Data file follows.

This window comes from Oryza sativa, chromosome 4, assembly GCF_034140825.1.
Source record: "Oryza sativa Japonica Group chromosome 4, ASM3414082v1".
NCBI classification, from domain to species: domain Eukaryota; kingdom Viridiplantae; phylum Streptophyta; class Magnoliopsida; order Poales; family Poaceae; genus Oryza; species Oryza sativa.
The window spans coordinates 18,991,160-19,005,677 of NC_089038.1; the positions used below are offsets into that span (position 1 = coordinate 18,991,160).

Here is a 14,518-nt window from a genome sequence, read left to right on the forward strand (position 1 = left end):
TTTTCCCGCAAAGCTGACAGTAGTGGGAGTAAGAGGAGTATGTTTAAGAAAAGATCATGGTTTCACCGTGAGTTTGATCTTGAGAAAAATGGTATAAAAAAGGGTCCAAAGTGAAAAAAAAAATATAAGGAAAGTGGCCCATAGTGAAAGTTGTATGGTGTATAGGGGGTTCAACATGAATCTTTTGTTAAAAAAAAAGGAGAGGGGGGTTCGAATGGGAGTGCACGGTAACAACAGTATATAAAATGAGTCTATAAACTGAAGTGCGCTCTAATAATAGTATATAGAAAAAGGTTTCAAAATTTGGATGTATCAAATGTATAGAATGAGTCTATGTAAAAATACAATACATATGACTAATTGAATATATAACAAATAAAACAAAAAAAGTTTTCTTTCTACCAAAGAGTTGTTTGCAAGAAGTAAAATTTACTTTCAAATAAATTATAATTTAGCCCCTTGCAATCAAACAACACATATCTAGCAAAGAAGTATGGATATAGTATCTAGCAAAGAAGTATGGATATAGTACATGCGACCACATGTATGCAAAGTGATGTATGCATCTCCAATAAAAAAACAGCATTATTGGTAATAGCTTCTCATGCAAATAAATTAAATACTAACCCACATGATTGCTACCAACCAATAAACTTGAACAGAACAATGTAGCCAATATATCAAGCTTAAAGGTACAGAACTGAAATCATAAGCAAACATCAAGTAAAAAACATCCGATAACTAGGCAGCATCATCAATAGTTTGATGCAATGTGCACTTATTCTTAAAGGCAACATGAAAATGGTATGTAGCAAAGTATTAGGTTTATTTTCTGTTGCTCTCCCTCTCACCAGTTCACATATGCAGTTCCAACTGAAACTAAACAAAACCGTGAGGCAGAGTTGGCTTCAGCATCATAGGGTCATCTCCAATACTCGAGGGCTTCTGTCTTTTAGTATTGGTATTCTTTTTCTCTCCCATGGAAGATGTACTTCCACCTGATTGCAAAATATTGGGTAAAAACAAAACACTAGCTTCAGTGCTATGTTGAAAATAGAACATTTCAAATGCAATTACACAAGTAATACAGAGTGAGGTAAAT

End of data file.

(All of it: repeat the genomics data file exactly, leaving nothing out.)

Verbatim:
This window comes from Oryza sativa, chromosome 4, assembly GCF_034140825.1.
Source record: "Oryza sativa Japonica Group chromosome 4, ASM3414082v1".
NCBI classification, from domain to species: domain Eukaryota; kingdom Viridiplantae; phylum Streptophyta; class Magnoliopsida; order Poales; family Poaceae; genus Oryza; species Oryza sativa.
The window spans coordinates 18,991,160-19,005,677 of NC_089038.1; the positions used below are offsets into that span (position 1 = coordinate 18,991,160).

Here is a 14,518-nt window from a genome sequence, read left to right on the forward strand (position 1 = left end):
TTTTCCCGCAAAGCTGACAGTAGTGGGAGTAAGAGGAGTATGTTTAAGAAAAGATCATGGTTTCACCGTGAGTTTGATCTTGAGAAAAATGGTATAAAAAAGGGTCCAAAGTGAAAAAAAAAATATAAGGAAAGTGGCCCATAGTGAAAGTTGTATGGTGTATAGGGGGTTCAACATGAATCTTTTGTTAAAAAAAAAGGAGAGGGGGGTTCGAATGGGAGTGCACGGTAACAACAGTATATAAAATGAGTCTATAAACTGAAGTGCGCTCTAATAATAGTATATAGAAAAAGGTTTCAAAATTTGGATGTATCAAATGTATAGAATGAGTCTATGTAAAAATACAATACATATGACTAATTGAATATATAACAAATAAAACAAAAAAAGTTTTCTTTCTACCAAAGAGTTGTTTGCAAGAAGTAAAATTTACTTTCAAATAAATTATAATTTAGCCCCTTGCAATCAAACAACACATATCTAGCAAAGAAGTATGGATATAGTATCTAGCAAAGAAGTATGGATATAGTACATGCGACCACATGTATGCAAAGTGATGTATGCATCTCCAATAAAAAAACAGCATTATTGGTAATAGCTTCTCATGCAAATAAATTAAATACTAACCCACATGATTGCTACCAACCAATAAACTTGAACAGAACAATGTAGCCAATATATCAAGCTTAAAGGTACAGAACTGAAATCATAAGCAAACATCAAGTAAAAAACATCCGATAACTAGGCAGCATCATCAATAGTTTGATGCAATGTGCACTTATTCTTAAAGGCAACATGAAAATGGTATGTAGCAAAGTATTAGGTTTATTTTCTGTTGCTCTCCCTCTCACCAGTTCACATATGCAGTTCCAACTGAAACTAAACAAAACCGTGAGGCAGAGTTGGCTTCAGCATCATAGGGTCATCTCCAATACTCGAGGGCTTCTGTCTTTTAGTATTGGTATTCTTTTTCTCTCCCATGGAAGATGTACTTCCACCTGATTGCAAAATATTGGGTAAAAACAAAACACTAGCTTCAGTGCTATGTTGAAAATAGAACATTTCAAATGCAATTACACAAGTAATACAGAGTGAGGTAAAT